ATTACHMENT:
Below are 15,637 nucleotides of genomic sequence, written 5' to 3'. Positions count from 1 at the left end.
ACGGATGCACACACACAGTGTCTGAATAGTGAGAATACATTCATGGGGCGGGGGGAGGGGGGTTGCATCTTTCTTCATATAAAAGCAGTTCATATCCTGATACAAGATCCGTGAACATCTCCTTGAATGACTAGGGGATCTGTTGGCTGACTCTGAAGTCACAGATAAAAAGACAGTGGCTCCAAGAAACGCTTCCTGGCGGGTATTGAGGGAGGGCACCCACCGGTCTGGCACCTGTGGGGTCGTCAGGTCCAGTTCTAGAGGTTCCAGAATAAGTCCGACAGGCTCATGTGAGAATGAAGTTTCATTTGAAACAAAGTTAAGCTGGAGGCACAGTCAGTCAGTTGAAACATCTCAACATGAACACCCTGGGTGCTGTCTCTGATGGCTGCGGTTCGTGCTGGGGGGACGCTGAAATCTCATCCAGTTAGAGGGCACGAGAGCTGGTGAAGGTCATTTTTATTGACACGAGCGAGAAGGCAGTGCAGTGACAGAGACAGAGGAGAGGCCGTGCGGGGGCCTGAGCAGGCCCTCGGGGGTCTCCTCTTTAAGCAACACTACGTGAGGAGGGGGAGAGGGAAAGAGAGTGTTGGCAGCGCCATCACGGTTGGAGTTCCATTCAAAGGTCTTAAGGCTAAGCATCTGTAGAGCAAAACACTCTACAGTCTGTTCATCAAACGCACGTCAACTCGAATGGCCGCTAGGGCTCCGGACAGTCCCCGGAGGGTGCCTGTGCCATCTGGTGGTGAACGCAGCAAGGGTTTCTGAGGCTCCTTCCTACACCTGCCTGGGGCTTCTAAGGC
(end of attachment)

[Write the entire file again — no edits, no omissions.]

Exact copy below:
Below are 15,637 nucleotides of genomic sequence, written 5' to 3'. Positions count from 1 at the left end.
ACGGATGCACACACACAGTGTCTGAATAGTGAGAATACATTCATGGGGCGGGGGGAGGGGGGTTGCATCTTTCTTCATATAAAAGCAGTTCATATCCTGATACAAGATCCGTGAACATCTCCTTGAATGACTAGGGGATCTGTTGGCTGACTCTGAAGTCACAGATAAAAAGACAGTGGCTCCAAGAAACGCTTCCTGGCGGGTATTGAGGGAGGGCACCCACCGGTCTGGCACCTGTGGGGTCGTCAGGTCCAGTTCTAGAGGTTCCAGAATAAGTCCGACAGGCTCATGTGAGAATGAAGTTTCATTTGAAACAAAGTTAAGCTGGAGGCACAGTCAGTCAGTTGAAACATCTCAACATGAACACCCTGGGTGCTGTCTCTGATGGCTGCGGTTCGTGCTGGGGGGACGCTGAAATCTCATCCAGTTAGAGGGCACGAGAGCTGGTGAAGGTCATTTTTATTGACACGAGCGAGAAGGCAGTGCAGTGACAGAGACAGAGGAGAGGCCGTGCGGGGGCCTGAGCAGGCCCTCGGGGGTCTCCTCTTTAAGCAACACTACGTGAGGAGGGGGAGAGGGAAAGAGAGTGTTGGCAGCGCCATCACGGTTGGAGTTCCATTCAAAGGTCTTAAGGCTAAGCATCTGTAGAGCAAAACACTCTACAGTCTGTTCATCAAACGCACGTCAACTCGAATGGCCGCTAGGGCTCCGGACAGTCCCCGGAGGGTGCCTGTGCCATCTGGTGGTGAACGCAGCAAGGGTTTCTGAGGCTCCTTCCTACACCTGCCTGGGGCTTCTAAGGC